Earlier today, Camila Martins joined the latest episode Unsung Heroes of the Cloud. She did an amazing job explaining how to manage Azure diagnostics settings at scale:
She did such a great job explaining things, that I actually want to try out what she showed. The goal of this blog post is to explore how to automatically turn on diagnostics settings using Azure Policy. Specifically, I want to turn this on automatically for network security group (NSG) flow logs.
For an introduction to Azure Policy, please refer to this earlier post.
Let’s have a look.
What are diagnostic settings?
The embedded video explains what diagnostic settings are. In summary, they are resource-specific logs in Azure that are not stored by default. As a customer, you have to enable them per service.
By capturing diagnostic logs, you get more resource-specific information. In the case of for example Azure storage, that is an overview of the transactions happening in your storage account. By default, Azure monitor will only capture high-level information such as total transaction count, without for example item level details.
In the case of NSG flow logs, the flow logs generate detailed information about source IP and port, destination IP and port, the protocol, whether the traffic was allowed/denied, and also a counter of packets. This can be very valuable information for security analysis as well as for troubleshooting (I’ve used NSG flow logs more than once to verify if traffic is reaching its intended location).
Let’s have a look at how to automatically enable them.
How to do it automatically
To enable automatically enable diagnostic settings, you can use Azure Policy. Azure Policy has the option to “deployIfNotExists” when a new resource is created that doesn’t have the flow logs enabled.
There is a default policy definition that you can use to enable this called “Deploy a flow log resource with target network security group”. Let’s have a look at what setting this up looks like.
Setting it up
To start, open the policy definitions blade in the Azure portal. There you can look for the policies containing the “flow log” string.
Select the “Deploy a flow log resource with target network security group” policy and click the assign button. Next, you’ll have to configure the policy. First, provide it a scope (which in my case will be my full subscription).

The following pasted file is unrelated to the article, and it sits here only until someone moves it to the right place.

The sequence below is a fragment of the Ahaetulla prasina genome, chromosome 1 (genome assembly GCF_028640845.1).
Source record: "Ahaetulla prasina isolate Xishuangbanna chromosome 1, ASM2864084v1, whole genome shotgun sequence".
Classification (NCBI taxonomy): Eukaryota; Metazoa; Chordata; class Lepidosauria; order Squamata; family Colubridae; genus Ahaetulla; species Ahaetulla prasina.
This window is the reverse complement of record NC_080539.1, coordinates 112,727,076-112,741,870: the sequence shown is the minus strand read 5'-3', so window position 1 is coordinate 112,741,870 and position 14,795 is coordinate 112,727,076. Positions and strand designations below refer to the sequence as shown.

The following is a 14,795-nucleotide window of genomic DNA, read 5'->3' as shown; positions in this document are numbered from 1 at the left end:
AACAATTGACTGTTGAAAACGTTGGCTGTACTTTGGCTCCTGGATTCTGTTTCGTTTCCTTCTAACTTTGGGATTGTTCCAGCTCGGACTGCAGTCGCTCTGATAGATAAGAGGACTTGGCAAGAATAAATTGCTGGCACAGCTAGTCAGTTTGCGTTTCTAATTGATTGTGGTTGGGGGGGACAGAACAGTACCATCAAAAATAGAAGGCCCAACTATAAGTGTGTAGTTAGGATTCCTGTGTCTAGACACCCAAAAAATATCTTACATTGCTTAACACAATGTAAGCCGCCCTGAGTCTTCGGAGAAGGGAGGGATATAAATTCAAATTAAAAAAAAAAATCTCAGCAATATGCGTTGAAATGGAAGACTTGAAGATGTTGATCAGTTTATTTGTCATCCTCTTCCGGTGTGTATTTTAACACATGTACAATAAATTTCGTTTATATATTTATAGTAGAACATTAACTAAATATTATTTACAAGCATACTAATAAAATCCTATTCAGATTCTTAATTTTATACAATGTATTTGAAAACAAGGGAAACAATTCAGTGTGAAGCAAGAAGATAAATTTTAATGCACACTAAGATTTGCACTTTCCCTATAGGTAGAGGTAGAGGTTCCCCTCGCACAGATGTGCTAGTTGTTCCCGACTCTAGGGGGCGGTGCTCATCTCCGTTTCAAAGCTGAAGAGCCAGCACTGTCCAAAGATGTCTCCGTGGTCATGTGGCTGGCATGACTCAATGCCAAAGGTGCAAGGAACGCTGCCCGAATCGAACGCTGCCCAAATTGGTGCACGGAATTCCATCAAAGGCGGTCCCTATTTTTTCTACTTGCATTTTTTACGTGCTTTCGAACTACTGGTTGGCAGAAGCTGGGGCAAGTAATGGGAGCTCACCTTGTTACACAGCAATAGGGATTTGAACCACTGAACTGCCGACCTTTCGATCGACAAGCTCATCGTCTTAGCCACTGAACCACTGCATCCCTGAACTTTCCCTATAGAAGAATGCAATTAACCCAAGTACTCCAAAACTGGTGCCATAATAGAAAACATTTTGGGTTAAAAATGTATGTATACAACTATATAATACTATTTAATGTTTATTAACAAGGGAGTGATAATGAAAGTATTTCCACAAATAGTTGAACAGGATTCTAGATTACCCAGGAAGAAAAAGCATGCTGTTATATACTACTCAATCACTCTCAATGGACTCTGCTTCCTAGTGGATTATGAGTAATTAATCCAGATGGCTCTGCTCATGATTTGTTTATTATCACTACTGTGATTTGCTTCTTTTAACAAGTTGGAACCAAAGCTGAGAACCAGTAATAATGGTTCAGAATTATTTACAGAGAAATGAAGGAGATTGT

Next, you’ll need to provide the region, a storage account resource ID in that region, and the network watcher in that region. To get the storage account ID, open your storage account and go to endpoints to find your resource ID. For network watcher, open the network watcher service in the portal, and copy-paste the name of the resource in the right region. The resource group name should be NetworkWatcherRG. Now provide all those inputs for the policy creation:
Next, you can optionally create a remediation task. A remediation task would give you the option to “fix” all non-compliant resources directly. This is optional, but I’m enabling it nonetheless.
Finally, you could specify a non-compliance message in the final step and then create the policy. I didn’t specify a non-compliance message and immediately created the policy.
Now that the policy got created, let’s try it out!
Trying it out
To try it out, I created a new NSG in West US 2 in the portal:
It then took a couple of seconds for the NSG to be created. When I checked it immediately after creation, the flow log wasn’t created:
It then took a good 10 minutes for the flow log to appear.
I found the timing to be a bit weird, but checking the activity log showed that it went through fine. The deployIfNotExists action indeed started the moment the NSG was created, it just took a good 10 minutes to deploy.
But anyway: that’s how you can automatically create NSG flow logs for newly created NSGs.
In this post, we explored how to automatically set up NSG flow logs using Azure Policy. We used the portal to do this for a single region, but as you can guess, this can easily be automated for multiple regions (and multiple services) using automation tools. If you’re interested in this, I would recommend checking out this video on Enterprise-Scale Landing Zones Devops that covers this pretty well using GitHub Actions.